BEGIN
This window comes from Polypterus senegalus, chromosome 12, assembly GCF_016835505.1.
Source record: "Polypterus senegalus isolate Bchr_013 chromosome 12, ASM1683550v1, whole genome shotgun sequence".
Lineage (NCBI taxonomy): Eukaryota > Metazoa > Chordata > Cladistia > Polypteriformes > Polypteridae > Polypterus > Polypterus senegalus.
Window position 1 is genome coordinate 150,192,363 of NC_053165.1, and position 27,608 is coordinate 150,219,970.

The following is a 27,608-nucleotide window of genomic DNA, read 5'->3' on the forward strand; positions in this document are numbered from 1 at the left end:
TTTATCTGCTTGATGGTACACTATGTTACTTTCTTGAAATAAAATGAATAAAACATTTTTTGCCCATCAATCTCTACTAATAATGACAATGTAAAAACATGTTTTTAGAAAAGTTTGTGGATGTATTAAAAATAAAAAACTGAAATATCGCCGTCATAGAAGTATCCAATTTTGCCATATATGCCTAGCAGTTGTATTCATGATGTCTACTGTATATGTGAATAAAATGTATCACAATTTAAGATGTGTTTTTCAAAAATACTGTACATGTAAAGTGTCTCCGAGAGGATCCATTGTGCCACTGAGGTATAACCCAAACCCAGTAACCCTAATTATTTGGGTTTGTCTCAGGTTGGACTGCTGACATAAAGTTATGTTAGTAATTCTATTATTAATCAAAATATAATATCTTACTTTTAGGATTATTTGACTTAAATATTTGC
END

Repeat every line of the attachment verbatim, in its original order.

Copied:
This window comes from Polypterus senegalus, chromosome 12, assembly GCF_016835505.1.
Source record: "Polypterus senegalus isolate Bchr_013 chromosome 12, ASM1683550v1, whole genome shotgun sequence".
Lineage (NCBI taxonomy): Eukaryota > Metazoa > Chordata > Cladistia > Polypteriformes > Polypteridae > Polypterus > Polypterus senegalus.
Window position 1 is genome coordinate 150,192,363 of NC_053165.1, and position 27,608 is coordinate 150,219,970.

The following is a 27,608-nucleotide window of genomic DNA, read 5'->3' on the forward strand; positions in this document are numbered from 1 at the left end:
TTTATCTGCTTGATGGTACACTATGTTACTTTCTTGAAATAAAATGAATAAAACATTTTTTGCCCATCAATCTCTACTAATAATGACAATGTAAAAACATGTTTTTAGAAAAGTTTGTGGATGTATTAAAAATAAAAAACTGAAATATCGCCGTCATAGAAGTATCCAATTTTGCCATATATGCCTAGCAGTTGTATTCATGATGTCTACTGTATATGTGAATAAAATGTATCACAATTTAAGATGTGTTTTTCAAAAATACTGTACATGTAAAGTGTCTCCGAGAGGATCCATTGTGCCACTGAGGTATAACCCAAACCCAGTAACCCTAATTATTTGGGTTTGTCTCAGGTTGGACTGCTGACATAAAGTTATGTTAGTAATTCTATTATTAATCAAAATATAATATCTTACTTTTAGGATTATTTGACTTAAATATTTGC